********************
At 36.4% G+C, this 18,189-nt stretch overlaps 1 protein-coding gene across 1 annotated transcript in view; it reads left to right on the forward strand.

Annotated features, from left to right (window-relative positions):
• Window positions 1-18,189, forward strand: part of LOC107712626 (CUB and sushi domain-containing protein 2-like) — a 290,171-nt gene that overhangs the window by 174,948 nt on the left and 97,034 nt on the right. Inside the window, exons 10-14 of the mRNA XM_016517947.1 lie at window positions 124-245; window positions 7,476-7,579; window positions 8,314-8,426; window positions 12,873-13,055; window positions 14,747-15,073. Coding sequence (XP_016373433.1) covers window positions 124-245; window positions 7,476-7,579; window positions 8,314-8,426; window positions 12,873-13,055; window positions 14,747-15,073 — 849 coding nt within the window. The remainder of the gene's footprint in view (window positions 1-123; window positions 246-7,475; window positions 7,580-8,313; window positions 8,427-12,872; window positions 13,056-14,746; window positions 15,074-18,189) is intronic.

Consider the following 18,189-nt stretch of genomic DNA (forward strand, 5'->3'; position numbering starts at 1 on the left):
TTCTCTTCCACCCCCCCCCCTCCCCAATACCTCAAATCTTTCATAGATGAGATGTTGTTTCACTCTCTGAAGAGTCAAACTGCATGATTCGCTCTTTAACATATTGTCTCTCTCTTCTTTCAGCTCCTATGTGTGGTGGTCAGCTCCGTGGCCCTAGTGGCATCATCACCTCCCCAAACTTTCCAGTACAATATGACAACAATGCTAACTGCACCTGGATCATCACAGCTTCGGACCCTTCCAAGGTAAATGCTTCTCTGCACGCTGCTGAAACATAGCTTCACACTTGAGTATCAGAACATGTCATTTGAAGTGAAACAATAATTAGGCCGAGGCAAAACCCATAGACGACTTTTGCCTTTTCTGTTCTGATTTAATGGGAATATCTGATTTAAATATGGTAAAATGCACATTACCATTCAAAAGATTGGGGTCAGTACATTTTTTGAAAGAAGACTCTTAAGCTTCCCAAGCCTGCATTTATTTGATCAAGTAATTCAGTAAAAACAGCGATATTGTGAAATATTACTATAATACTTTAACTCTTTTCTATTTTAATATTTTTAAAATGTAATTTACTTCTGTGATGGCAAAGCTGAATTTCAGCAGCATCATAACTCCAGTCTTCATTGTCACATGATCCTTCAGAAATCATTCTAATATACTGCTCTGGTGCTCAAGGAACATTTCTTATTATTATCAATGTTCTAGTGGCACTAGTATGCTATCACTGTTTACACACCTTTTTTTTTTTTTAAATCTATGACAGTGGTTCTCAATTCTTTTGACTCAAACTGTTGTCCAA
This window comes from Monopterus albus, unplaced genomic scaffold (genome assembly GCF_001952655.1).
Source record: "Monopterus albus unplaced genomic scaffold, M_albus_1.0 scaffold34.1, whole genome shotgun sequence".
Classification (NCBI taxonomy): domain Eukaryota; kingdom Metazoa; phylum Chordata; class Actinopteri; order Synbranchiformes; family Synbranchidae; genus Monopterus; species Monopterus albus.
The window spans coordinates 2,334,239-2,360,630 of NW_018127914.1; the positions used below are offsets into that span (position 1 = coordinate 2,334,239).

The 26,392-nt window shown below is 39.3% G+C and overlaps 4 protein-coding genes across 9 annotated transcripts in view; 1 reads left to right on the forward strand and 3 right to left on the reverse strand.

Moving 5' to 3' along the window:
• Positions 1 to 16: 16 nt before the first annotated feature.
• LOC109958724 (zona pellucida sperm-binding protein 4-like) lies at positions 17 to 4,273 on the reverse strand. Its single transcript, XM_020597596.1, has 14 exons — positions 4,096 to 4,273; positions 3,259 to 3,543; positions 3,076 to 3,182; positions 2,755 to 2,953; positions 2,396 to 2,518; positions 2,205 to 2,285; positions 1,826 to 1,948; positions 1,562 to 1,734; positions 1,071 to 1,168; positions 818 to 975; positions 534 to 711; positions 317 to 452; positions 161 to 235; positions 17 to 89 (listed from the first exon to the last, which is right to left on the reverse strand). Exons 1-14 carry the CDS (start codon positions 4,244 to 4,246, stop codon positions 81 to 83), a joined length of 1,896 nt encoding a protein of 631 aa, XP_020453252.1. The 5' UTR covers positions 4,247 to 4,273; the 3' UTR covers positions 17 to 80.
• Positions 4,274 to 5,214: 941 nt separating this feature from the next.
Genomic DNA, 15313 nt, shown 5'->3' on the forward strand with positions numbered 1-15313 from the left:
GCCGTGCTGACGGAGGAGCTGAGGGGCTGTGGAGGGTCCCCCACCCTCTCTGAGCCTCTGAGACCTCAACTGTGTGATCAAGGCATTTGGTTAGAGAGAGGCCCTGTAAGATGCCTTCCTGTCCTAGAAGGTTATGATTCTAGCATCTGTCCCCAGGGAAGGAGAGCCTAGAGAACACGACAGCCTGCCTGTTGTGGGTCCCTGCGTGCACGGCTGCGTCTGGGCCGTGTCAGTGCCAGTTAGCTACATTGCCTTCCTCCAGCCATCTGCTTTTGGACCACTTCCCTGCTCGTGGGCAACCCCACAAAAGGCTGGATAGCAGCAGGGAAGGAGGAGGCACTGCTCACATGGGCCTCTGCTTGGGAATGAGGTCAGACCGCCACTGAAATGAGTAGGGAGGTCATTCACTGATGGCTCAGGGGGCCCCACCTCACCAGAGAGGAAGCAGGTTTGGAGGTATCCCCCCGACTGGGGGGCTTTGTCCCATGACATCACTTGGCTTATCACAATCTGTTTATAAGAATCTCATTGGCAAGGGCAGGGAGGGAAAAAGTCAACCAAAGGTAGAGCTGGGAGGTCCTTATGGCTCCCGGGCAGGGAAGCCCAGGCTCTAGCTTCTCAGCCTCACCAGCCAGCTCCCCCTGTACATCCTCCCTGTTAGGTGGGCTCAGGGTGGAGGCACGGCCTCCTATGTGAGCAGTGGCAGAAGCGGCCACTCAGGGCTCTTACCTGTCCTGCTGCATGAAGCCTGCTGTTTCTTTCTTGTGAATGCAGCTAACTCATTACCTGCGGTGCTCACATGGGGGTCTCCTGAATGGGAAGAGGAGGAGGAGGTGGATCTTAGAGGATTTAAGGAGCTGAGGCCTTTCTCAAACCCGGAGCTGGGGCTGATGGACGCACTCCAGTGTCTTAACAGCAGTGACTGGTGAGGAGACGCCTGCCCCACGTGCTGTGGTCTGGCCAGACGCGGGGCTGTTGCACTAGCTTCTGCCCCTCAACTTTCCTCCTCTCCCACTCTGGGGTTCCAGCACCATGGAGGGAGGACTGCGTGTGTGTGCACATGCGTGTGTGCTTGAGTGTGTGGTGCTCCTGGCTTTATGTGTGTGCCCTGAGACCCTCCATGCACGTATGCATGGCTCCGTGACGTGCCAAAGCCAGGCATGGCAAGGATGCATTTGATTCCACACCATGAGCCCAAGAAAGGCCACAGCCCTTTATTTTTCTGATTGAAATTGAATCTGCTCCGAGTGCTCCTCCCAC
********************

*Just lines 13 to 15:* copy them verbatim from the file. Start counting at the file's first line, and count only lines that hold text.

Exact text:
• LOC109958724 (zona pellucida sperm-binding protein 4-like) lies at positions 17 to 4,273 on the reverse strand. Its single transcript, XM_020597596.1, has 14 exons — positions 4,096 to 4,273; positions 3,259 to 3,543; positions 3,076 to 3,182; positions 2,755 to 2,953; positions 2,396 to 2,518; positions 2,205 to 2,285; positions 1,826 to 1,948; positions 1,562 to 1,734; positions 1,071 to 1,168; positions 818 to 975; positions 534 to 711; positions 317 to 452; positions 161 to 235; positions 17 to 89 (listed from the first exon to the last, which is right to left on the reverse strand). Exons 1-14 carry the CDS (start codon positions 4,244 to 4,246, stop codon positions 81 to 83), a joined length of 1,896 nt encoding a protein of 631 aa, XP_020453252.1. The 5' UTR covers positions 4,247 to 4,273; the 3' UTR covers positions 17 to 80.
• Positions 4,274 to 5,214: 941 nt separating this feature from the next.
Genomic DNA, 15313 nt, shown 5'->3' on the forward strand with positions numbered 1-15313 from the left: